Abubakar Shekau, the besieged leader of terrorist group Boko Haram, appeared in a video posted online Sunday, he denied claims by the Nigerian army that he had been seriously wounded. “You have been spreading in the social media that you injured or killed me,” Shekau said in the 40-minute video released on YouTube and dated September 25.
“Oh tyrants, I’m in a happy state, in good health and in safety” He said in the video. The Nigerian army said on August 23 that the longtime militant chief had been seriously wounded in the shoulder in an air raid in which several commanders were killed.
Nigerian authorities have reported him dead several times before, but the army’s latest claim gained momentum when Boko Haram — which pledged allegiance last year to the Islamic State (IS) group — released a video on September 13 without Shekau in it.
However, in the video released Sunday, Shekau points to a date on an Islamic calendar corresponding to September 25, 2016. Speaking in Hausa, Arabic and English and in dialects spoken in northeast Nigeria he appeared to be in good physical health. He used the video to issue threats against President Muhammadu Buhari, who appealed to the United Nations this week for help in negotiating the release of the Chibok schoolgirls kidnapped by the militants more than two years ago. “If you want your girls, bring back our brethren,” Shekau says.
Boko Haram, which has killed at least 20,000 people since 2009 in its quest for a hardline Islamist state in northeast Nigeria, has been in the grip of a power struggle since late last year. Last month, IS high command said Shekau had been replaced as leader by Abu Musab al-Barnawi, the 22-year-old son of Boko Haram’s founder Mohammed Yusuf. But Shekau has maintained he is still in charge. The first signs of a rift appeared after Shekau pledged allegiance to IS in March 2015 and changed Boko Haram’s name to Islamic State West Africa Province (ISWAP).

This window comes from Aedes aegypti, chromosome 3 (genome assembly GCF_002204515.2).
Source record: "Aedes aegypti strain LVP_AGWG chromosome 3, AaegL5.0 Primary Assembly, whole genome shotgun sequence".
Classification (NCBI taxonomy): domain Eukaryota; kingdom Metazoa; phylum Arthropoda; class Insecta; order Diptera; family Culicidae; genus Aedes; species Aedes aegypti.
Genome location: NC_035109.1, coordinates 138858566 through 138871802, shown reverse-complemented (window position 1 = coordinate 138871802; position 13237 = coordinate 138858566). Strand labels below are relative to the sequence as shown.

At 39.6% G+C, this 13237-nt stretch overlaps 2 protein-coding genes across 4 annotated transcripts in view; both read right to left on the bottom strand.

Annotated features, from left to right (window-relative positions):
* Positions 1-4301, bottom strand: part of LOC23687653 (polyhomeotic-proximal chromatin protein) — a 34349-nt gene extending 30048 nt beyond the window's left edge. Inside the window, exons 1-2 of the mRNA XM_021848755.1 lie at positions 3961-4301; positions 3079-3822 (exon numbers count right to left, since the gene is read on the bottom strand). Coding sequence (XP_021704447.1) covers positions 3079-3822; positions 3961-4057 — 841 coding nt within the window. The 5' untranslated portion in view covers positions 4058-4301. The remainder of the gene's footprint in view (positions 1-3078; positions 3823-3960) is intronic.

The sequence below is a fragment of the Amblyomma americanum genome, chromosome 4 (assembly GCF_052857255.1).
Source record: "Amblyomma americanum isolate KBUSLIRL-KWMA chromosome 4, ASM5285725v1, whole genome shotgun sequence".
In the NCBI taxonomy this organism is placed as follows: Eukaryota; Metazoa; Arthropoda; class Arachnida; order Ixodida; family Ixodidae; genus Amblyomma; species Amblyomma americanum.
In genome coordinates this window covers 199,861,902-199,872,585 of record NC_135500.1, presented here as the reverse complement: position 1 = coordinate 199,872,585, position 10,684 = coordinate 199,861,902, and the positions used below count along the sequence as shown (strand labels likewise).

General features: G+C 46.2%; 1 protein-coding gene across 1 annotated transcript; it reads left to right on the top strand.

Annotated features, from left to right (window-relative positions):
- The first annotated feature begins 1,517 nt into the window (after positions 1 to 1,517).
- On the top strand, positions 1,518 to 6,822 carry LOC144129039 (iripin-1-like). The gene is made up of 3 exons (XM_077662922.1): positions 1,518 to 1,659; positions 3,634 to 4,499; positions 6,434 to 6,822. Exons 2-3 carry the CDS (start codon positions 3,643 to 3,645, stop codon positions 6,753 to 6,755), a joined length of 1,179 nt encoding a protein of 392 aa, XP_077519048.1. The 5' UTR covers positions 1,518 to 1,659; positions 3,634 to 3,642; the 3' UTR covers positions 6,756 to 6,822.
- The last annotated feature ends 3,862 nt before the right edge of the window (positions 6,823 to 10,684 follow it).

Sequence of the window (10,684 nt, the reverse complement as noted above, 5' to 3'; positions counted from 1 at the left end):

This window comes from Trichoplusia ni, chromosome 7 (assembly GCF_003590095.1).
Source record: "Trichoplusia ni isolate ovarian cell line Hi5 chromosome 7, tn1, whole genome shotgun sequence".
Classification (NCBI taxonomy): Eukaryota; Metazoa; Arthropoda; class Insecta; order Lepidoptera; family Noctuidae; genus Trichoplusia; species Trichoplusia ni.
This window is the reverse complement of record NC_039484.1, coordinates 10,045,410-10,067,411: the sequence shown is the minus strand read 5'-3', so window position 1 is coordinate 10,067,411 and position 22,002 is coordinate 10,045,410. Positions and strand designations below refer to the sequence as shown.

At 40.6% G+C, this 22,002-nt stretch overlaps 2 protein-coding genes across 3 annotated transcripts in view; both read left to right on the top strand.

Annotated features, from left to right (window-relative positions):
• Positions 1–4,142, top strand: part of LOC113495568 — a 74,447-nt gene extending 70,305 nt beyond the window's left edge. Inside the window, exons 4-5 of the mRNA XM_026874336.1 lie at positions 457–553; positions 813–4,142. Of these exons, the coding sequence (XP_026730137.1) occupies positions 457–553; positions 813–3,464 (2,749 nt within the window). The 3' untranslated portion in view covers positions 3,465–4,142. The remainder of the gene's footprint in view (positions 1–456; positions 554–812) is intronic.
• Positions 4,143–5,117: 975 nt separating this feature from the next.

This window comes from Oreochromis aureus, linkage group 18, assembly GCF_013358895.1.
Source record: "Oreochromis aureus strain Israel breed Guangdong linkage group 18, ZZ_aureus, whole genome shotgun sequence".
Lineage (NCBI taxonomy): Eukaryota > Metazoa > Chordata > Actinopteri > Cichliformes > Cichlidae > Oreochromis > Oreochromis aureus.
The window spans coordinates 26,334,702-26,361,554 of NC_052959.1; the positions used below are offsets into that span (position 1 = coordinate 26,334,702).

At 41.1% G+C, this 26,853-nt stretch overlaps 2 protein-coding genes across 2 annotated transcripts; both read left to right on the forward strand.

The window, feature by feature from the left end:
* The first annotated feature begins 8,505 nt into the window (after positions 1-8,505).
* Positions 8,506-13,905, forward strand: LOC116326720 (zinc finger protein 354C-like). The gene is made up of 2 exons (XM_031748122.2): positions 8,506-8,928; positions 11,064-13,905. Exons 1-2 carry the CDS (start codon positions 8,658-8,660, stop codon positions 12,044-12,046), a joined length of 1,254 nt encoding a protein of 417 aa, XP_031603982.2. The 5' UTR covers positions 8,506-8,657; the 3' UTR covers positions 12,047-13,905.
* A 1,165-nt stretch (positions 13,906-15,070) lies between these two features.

Clashes have since been reported between rival Boko Haram factions in Nigeria’s northeastern Borno State, near Lake Chad. Barnawi, once a protege of Shekau, has criticised his former mentor for his indiscriminate killing of civilians — most of them fellow Muslims. He had also criticised the brutal leadership style of Shekau, alleging he has secretly killed top militant commanders who disagreed with him. But many experts say he is not a spent force. “He has more fighters than either al-Barnawi or Nur, especially from the Kanuri ethnic group around Lake Chad,” said Jacob Zenn from the Jameston Foundation and an expert on the conflict. But Zenn said many of Shekau’s backers in the IS were now dead and the embattled leader “may therefore have few supporters in IS ranks to argue for his reinstatement over al-Barnawi.”
“Shekau is therefore most likely to remain independent in the near future, which could mean that there will be no limits to a more indiscriminate killing campaign,” Zenn said. “This could garner Shekau greater attention as compensation for on-the-ground losses and resource deficiencies.” Security analysts have said the split could indicate a shift in focus by the pro-Barnawi faction away from targeting crowded marketplaces and mosques to hitting military and government targets.
Along with the tens of thousands killed, Boko Haram has also made more than 2.8 million people homeless, fleeing attacks on villages by ransacking militants in a conflict that has spilled over Nigeria’s borders into Niger, Chad and Cameroon. But it was the mass kidnapping of 276 schoolgirls from the northeastern town of Chibok in July 2015 that brought unprecedented attention to Boko Haram, sparking a global campaign to “Bring Back Our Girls”. Nigerian soldiers, with the support of regional troops, have recaptured swathes of territory lost to the jihadists since they launched a military campaign in February 2014. Oil-rich Nigeria is facing security threats on multiple fronts: Boko Haram in the northeast, ethnic violence in the central region, Biafran separatists in the southeast and militants attacking oil infrastructure in the south.